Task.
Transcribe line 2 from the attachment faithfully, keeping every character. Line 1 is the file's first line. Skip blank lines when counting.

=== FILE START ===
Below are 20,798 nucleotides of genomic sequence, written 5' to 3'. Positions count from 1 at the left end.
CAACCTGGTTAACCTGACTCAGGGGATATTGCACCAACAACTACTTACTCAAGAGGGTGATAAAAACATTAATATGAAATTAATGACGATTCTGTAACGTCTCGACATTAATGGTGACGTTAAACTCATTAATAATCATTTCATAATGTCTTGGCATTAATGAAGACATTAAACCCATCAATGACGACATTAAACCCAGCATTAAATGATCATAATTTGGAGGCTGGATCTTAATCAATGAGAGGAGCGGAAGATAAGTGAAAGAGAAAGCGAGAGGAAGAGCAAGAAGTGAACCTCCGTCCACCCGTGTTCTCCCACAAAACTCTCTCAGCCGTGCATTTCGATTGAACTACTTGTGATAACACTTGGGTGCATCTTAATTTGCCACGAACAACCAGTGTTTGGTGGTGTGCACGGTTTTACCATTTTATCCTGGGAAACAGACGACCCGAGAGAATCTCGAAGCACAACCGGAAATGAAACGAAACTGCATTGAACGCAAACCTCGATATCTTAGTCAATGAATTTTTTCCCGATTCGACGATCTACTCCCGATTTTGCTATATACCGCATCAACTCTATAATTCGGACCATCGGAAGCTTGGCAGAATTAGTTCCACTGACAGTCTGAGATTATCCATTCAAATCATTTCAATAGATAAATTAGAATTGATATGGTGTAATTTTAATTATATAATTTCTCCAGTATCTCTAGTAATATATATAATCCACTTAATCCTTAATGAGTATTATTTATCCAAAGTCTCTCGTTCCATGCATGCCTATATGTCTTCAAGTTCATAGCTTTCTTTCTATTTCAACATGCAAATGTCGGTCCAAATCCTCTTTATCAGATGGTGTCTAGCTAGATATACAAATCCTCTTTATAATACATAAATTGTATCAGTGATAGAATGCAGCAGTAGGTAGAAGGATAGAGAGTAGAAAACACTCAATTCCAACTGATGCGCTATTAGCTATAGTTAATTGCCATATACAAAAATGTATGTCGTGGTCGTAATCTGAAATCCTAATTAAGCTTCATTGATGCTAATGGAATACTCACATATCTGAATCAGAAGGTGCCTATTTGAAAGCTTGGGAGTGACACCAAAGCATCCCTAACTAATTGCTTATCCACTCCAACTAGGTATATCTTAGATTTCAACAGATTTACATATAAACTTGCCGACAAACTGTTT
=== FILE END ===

CAACCTGGTTAACCTGACTCAGGGGATATTGCACCAACAACTACTTACTCAAGAGGGTGATAAAAACATTAATATGAAATTAATGACGATTCTGTAACGTCTCGACATTAATGGTGACGTTAAACTCATTAATAATCATTTCATAATGTCTTGGCATTAATGAAGACATTAAACCCATCAATGACGACATTAAACCCAGCATTAAATGATCATAATTTGGAGGCTGGATCTTAATCAATGAGAGGAGCGGAAGATAAGTGAAAGAGAAAGCGAGAGGAAGAGCAAGAAGTGAACCTCCGTCCACCCGTGTTCTCCCACAAAACTCTCTCAGCCGTGCATTTCGATTGAACTACTTGTGATAACACTTGGGTGCATCTTAATTTGCCACGAACAACCAGTGTTTGGTGGTGTGCACGGTTTTACCATTTTATCCTGGGAAACAGACGACCCGAGAGAATCTCGAAGCACAACCGGAAATGAAACGAAACTGCATTGAACGCAAACCTCGATATCTTAGTCAATGAATTTTTTCCCGATTCGACGATCTACTCCCGATTTTGCTATATACCGCATCAACTCTATAATTCGGACCATCGGAAGCTTGGCAGAATTAGTTCCACTGACAGTCTGAGATTATCCATTCAAATCATTTCAATAGATAAATTAGAATTGATATGGTGTAATTTTAATTATATAATTTCTCCAGTATCTCTAGTAATATATATAATCCACTTAATCCTTAATGAGTATTATTTATCCAAAGTCTCTCGTTCCATGCATGCCTATATGTCTTCAAGTTCATAGCTTTCTTTCTATTTCAACATGCAAATGTCGGTCCAAATCCTCTTTATCAGATGGTGTCTAGCTAGATATACAAATCCTCTTTATAATACATAAATTGTATCAGTGATAGAATGCAGCAGTAGGTAGAAGGATAGAGAGTAGAAAACACTCAATTCCAACTGATGCGCTATTAGCTATAGTTAATTGCCATATACAAAAATGTATGTCGTGGTCGTAATCTGAAATCCTAATTAAGCTTCATTGATGCTAATGGAATACTCACATATCTGAATCAGAAGGTGCCTATTTGAAAGCTTGGGAGTGACACCAAAGCATCCCTAACTAATTGCTTATCCACTCCAACTAGGTATATCTTAGATTTCAACAGATTTACATATAAACTTGCCGACAAACTGTTT